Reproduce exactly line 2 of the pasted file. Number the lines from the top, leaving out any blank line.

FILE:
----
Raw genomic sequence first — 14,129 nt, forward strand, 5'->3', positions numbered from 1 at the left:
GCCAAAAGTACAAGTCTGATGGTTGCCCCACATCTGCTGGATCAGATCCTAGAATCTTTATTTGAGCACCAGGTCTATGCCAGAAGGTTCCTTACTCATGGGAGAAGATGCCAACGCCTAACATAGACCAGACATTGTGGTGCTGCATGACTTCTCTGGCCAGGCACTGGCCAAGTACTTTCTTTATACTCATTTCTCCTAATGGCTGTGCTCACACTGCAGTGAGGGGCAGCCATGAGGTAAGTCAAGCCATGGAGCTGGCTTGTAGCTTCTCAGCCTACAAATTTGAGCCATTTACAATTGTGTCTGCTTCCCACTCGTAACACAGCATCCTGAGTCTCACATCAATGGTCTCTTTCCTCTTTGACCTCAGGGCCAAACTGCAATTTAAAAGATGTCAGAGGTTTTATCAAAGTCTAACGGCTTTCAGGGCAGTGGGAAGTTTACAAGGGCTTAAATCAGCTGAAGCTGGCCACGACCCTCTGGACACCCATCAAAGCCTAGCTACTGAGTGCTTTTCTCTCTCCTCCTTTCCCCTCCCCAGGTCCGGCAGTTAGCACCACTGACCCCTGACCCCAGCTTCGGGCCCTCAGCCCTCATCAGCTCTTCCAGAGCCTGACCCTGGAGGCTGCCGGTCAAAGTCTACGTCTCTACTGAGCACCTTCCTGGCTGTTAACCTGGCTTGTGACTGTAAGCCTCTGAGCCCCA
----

GCCAAAAGTACAAGTCTGATGGTTGCCCCACATCTGCTGGATCAGATCCTAGAATCTTTATTTGAGCACCAGGTCTATGCCAGAAGGTTCCTTACTCATGGGAGAAGATGCCAACGCCTAACATAGACCAGACATTGTGGTGCTGCATGACTTCTCTGGCCAGGCACTGGCCAAGTACTTTCTTTATACTCATTTCTCCTAATGGCTGTGCTCACACTGCAGTGAGGGGCAGCCATGAGGTAAGTCAAGCCATGGAGCTGGCTTGTAGCTTCTCAGCCTACAAATTTGAGCCATTTACAATTGTGTCTGCTTCCCACTCGTAACACAGCATCCTGAGTCTCACATCAATGGTCTCTTTCCTCTTTGACCTCAGGGCCAAACTGCAATTTAAAAGATGTCAGAGGTTTTATCAAAGTCTAACGGCTTTCAGGGCAGTGGGAAGTTTACAAGGGCTTAAATCAGCTGAAGCTGGCCACGACCCTCTGGACACCCATCAAAGCCTAGCTACTGAGTGCTTTTCTCTCTCCTCCTTTCCCCTCCCCAGGTCCGGCAGTTAGCACCACTGACCCCTGACCCCAGCTTCGGGCCCTCAGCCCTCATCAGCTCTTCCAGAGCCTGACCCTGGAGGCTGCCGGTCAAAGTCTACGTCTCTACTGAGCACCTTCCTGGCTGTTAACCTGGCTTGTGACTGTAAGCCTCTGAGCCCCA